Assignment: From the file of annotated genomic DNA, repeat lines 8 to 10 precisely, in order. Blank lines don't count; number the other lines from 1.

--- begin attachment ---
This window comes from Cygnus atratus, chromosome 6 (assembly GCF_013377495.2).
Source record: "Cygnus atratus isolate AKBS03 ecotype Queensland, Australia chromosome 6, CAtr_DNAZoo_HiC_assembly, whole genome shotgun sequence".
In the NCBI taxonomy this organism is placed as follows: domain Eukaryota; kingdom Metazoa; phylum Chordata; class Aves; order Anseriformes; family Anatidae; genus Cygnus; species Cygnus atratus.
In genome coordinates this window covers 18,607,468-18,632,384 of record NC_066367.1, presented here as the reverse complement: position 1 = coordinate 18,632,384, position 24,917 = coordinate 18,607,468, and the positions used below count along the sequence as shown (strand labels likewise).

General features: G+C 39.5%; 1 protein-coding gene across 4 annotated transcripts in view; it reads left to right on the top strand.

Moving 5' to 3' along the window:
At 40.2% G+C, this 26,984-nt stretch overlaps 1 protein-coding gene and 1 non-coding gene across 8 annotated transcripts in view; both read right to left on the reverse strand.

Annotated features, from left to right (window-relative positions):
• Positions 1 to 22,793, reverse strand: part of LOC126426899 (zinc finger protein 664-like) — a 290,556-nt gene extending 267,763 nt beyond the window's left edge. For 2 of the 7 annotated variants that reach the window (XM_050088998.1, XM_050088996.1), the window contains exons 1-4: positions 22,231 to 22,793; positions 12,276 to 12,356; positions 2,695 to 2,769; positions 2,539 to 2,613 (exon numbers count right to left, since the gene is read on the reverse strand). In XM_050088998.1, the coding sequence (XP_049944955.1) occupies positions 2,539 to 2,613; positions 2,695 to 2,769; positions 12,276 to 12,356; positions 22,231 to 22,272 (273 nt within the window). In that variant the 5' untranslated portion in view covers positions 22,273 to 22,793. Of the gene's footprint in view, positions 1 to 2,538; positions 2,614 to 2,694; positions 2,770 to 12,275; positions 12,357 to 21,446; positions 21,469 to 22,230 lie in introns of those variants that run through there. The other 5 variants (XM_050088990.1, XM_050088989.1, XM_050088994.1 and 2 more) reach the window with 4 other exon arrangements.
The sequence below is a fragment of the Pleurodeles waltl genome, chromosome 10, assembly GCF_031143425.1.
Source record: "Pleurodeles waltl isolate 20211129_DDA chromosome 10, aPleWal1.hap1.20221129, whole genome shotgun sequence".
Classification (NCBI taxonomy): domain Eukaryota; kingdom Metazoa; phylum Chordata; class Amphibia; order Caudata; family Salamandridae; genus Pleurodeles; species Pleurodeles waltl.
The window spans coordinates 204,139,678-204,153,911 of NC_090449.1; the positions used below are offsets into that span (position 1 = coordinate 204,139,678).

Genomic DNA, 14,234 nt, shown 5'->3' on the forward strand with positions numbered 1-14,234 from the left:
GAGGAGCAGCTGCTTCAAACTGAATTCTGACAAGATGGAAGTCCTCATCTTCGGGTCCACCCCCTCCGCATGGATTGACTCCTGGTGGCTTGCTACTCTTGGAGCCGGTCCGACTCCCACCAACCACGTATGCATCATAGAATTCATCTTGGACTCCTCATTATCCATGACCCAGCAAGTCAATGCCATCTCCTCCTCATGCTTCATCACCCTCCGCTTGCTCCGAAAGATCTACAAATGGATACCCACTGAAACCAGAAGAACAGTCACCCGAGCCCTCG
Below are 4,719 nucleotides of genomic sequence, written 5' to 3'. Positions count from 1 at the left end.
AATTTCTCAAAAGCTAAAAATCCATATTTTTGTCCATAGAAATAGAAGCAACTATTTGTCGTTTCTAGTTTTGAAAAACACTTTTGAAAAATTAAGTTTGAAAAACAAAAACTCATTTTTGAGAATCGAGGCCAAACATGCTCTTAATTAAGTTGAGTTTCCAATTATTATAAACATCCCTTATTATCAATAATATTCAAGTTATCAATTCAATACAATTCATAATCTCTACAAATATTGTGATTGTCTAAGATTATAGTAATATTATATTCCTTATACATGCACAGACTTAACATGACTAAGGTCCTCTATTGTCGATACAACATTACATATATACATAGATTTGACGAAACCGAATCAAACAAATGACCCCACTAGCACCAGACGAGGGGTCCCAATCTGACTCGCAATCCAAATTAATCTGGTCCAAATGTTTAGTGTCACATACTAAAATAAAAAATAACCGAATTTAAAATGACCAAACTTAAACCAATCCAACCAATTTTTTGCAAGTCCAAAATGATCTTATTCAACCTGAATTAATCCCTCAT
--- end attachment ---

Annotated features, from left to right (window-relative positions):
• Positions 1 to 22,793, reverse strand: part of LOC126426899 (zinc finger protein 664-like) — a 290,556-nt gene extending 267,763 nt beyond the window's left edge. For 2 of the 7 annotated variants that reach the window (XM_050088998.1, XM_050088996.1), the window contains exons 1-4: positions 22,231 to 22,793; positions 12,276 to 12,356; positions 2,695 to 2,769; positions 2,539 to 2,613 (exon numbers count right to left, since the gene is read on the reverse strand). In XM_050088998.1, the coding sequence (XP_049944955.1) occupies positions 2,539 to 2,613; positions 2,695 to 2,769; positions 12,276 to 12,356; positions 22,231 to 22,272 (273 nt within the window). In that variant the 5' untranslated portion in view covers positions 22,273 to 22,793. Of the gene's footprint in view, positions 1 to 2,538; positions 2,614 to 2,694; positions 2,770 to 12,275; positions 12,357 to 21,446; positions 21,469 to 22,230 lie in introns of those variants that run through there. The other 5 variants (XM_050088990.1, XM_050088989.1, XM_050088994.1 and 2 more) reach the window with 4 other exon arrangements.
The sequence below is a fragment of the Pleurodeles waltl genome, chromosome 10, assembly GCF_031143425.1.